The Murphy Laboratory
The Murphy laboratory focuses on two cancer-critical proteins involved in tumor cell survival and death: HSP70 and p53. p53 is the most frequently mutated gene in human cancer and is widely regarded as the most important anti-cancer defense protein in the body. The lab studies genetic variants of the p53 gene that exist in different populations, in order to identify therapeutic protocols that work best in tumor cells that contain these variants. Her studies have relevance for understanding ethnic disparities in cancer risk and survival, and it makes use of cell lines, mouse models and human data.
The HSP70 protein is highly expressed in the majority of human tumors but is largely undetectable in normal cells, making it an ideal cancer target. The Murphy lab uses a series of novel HSP70 inhibitors they have created for the therapy of human tumors, with focus on melanoma. They also seek to understand why tumors that express high levels of HSP70 are more aggressive and are associated with poorer prognosis.
Tim Barnoud, Ph.D.
Subhasree Basu, Ph.D.
Anna Budina-Kolomets, M.D., Ph.D.
The tumor suppressor p53
p53 is the most important gene in human cancer. Up to 60 percent of human tumors contain mutations in p53, making it the most frequently mutated gene in human cancer. In addition, germline mutations in p53 cause a syndrome called Li Fraumeni disease; people affected develop multiple tumors of the brain, breast, bone, and adrenal cortex before their second decade of life. Therefore, alterations that reduce p53 function have tremendous potential to increase cancer risk.
Wild type p53 encodes proline at amino acid 47, but in 1:40 African Americans and 1:50 Hispanic Americans, this amino acid encodes serine (S47). The Murphy group found that the S47 variant has reduced phosphorylation on serine 46, and up to three-fold decreased apoptotic function. We also discovered that this variant has impaired ability to work as a transcription factor, regulating the expression of p53 target genes. We recently created a mouse model for the S47 variant, and compared this protein to normal (wild type) p53. We found that the S47 variant functioned very poorly in the transcription of a subset of p53 target genes. Moreover, the S47 mice get multiple types of cancer, including colorectal cancer, B cell lymphoma, pancreatic adenocarcinoma and histiocytic sarcoma. In addition, these mice develop mammary and prostate lesions.
In human studies, we have found that the S47 variant is associated with increased risk for pre-menopausal breast cancer in African American women and that African American men who have one S47 allele show earlier age of onset for prostate cancer. Currently we are seeking to better understand the function of the S47 variant. We are also testing the hypothesis that cancer therapy should be tailored for individuals who are S47. We seek to identify compounds that successfully eradicate S47 tumors. We believe that the proposed research will have direct impact on our understanding of disparities in cancer risk and efficacy of therapy in African and Hispanic Americans, which is a very important scientific goal.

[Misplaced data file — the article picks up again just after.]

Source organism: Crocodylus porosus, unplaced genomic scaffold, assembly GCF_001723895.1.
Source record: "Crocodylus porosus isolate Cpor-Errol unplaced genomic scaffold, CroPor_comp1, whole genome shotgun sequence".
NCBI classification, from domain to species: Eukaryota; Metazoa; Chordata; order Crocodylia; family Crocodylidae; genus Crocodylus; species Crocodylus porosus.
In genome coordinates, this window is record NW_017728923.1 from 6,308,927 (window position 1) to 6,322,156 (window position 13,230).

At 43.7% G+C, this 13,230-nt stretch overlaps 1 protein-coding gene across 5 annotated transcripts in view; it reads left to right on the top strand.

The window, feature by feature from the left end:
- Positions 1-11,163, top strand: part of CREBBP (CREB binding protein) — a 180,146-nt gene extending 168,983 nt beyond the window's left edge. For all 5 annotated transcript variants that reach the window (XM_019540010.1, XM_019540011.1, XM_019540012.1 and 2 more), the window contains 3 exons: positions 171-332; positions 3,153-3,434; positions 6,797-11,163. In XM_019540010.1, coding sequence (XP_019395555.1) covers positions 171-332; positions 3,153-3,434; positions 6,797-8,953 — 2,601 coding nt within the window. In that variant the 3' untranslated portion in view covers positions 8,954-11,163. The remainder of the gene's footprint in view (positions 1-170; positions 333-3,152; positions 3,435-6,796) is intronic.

HSP70 inhibitors for cancer therapy
HSP70 is a cancer-critical chaperone protein that allows tumor cells to survive under conditions of stress and aneuploidy by preventing proteotoxic stress. In 2009 we discovered a novel inhibitor of HSP70 that is a potent and effective anti-cancer agent. More recently, we discovered that a significant fraction of HSP70 in tumors is localized to mitochondria. We modified our inhibitor to target mitochondrial HSP70, and found that this compound, which we call PET-16, can effectively target melanoma tumors in mice, and can inhibit melanoma metastasis, with no evidence for toxicity to normal tissues. We also find that this compound extends the response of melanoma to current therapies like BRAF and MEK inhibitors. Our studies in this area seek to improve PET-16 as an anti-cancer compound, with the goal of positioning our HSP70 inhibitors for eventual use in humans.
Basu, S., Gnanapradeepan, K., Murphy, M.E., et al. "Mutant p53 controls tumor metabolism and metastasis by regulating PGC-1α." Genes Dev. 2018 Feb 1;32(3-4):230-243. doi: 10.1101/gad.309062.117. Epub 2018 Feb 20.
Basu, S., Barnoud, T., Murphy, M.E., et al. "The African-specific S47 polymorphism of p53 alters chemosensitivity." Cell Cycle. 2016 Oct;15(19):2557-2560. Epub 2016 Aug 2.
Jennis M., Kung, C.P., Murphy, M.E., et al. "An African-specific polymorphism in the TP53 gene impairs p53 tumor suppressor function in a mouse model" Genes Dev. 2016 Apr 15;30(8):918-30. doi: 10.1101/gad.275891.115. Epub 2016 Mar 31.
Budina-Kolomets, A., Webster, M.R., Murphy, M.E., et al. "HSP70 Inhibition Limits FAK-Dependent Invasion and Enhances the Response to Melanoma Treatment with BRAF Inhibitors." Cancer Res. 2016 May 1;76(9):2720-30. doi: 10.1158/0008-5472.CAN-15-2137. Epub 2016 Mar 16.
Kung, C.P., Leu, J.I., Murphy, M.E., et al. "The P72R Polymorphism of p53 Predisposes to Obesity and Metabolic Dysfunction" Cell Rep. 2016 Mar 15;14(10):2413-25. doi: 10.1016/j.celrep.2016.02.037. Epub 2016 Mar 3.
Luis J. Montaner, D.V.M., D.Phil.
Vice President, Scientific Operations
Herbert Kean, M.D., Family Endowed Chair Professor
Director, HIV-1 Immunopathogenesis Laboratory
Professor, Immunology, Microenvironment & Metastasis Program
Associate Director for Shared Facilities, Wistar Cancer Center
Scientific Director, Biomedical Research Support Facility
Scientific Director, Flow Cytometry Facility